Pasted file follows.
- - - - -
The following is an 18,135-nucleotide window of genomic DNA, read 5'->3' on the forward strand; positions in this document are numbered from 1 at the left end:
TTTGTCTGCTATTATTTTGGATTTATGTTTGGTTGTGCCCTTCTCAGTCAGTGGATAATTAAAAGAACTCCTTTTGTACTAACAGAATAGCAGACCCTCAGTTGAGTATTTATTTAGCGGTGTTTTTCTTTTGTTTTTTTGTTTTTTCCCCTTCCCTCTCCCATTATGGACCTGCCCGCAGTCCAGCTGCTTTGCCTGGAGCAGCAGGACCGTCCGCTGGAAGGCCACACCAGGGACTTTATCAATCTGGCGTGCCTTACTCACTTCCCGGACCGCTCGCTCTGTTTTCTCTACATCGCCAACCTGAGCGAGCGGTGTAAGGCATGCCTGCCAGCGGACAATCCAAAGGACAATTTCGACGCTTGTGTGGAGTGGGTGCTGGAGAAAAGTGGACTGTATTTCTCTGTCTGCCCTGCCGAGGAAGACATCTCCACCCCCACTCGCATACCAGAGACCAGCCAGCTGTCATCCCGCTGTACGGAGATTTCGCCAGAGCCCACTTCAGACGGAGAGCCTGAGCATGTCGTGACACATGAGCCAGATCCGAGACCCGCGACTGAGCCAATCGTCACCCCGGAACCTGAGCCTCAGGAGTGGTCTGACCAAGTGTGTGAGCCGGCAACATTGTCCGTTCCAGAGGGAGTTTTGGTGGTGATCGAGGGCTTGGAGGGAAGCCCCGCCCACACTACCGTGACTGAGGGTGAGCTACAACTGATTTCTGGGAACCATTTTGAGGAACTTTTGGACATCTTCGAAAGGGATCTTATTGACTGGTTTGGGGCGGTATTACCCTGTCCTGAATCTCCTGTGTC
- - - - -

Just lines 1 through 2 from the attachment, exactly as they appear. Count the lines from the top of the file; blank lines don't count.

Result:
The following is an 18,135-nucleotide window of genomic DNA, read 5'->3' on the forward strand; positions in this document are numbered from 1 at the left end:
TTTGTCTGCTATTATTTTGGATTTATGTTTGGTTGTGCCCTTCTCAGTCAGTGGATAATTAAAAGAACTCCTTTTGTACTAACAGAATAGCAGACCCTCAGTTGAGTATTTATTTAGCGGTGTTTTTCTTTTGTTTTTTTGTTTTTTCCCCTTCCCTCTCCCATTATGGACCTGCCCGCAGTCCAGCTGCTTTGCCTGGAGCAGCAGGACCGTCCGCTGGAAGGCCACACCAGGGACTTTATCAATCTGGCGTGCCTTACTCACTTCCCGGACCGCTCGCTCTGTTTTCTCTACATCGCCAACCTGAGCGAGCGGTGTAAGGCATGCCTGCCAGCGGACAATCCAAAGGACAATTTCGACGCTTGTGTGGAGTGGGTGCTGGAGAAAAGTGGACTGTATTTCTCTGTCTGCCCTGCCGAGGAAGACATCTCCACCCCCACTCGCATACCAGAGACCAGCCAGCTGTCATCCCGCTGTACGGAGATTTCGCCAGAGCCCACTTCAGACGGAGAGCCTGAGCATGTCGTGACACATGAGCCAGATCCGAGACCCGCGACTGAGCCAATCGTCACCCCGGAACCTGAGCCTCAGGAGTGGTCTGACCAAGTGTGTGAGCCGGCAACATTGTCCGTTCCAGAGGGAGTTTTGGTGGTGATCGAGGGCTTGGAGGGAAGCCCCGCCCACACTACCGTGACTGAGGGTGAGCTACAACTGATTTCTGGGAACCATTTTGAGGAACTTTTGGACATCTTCGAAAGGGATCTTATTGACTGGTTTGGGGCGGTATTACCCTGTCCTGAATCTCCTGTGTC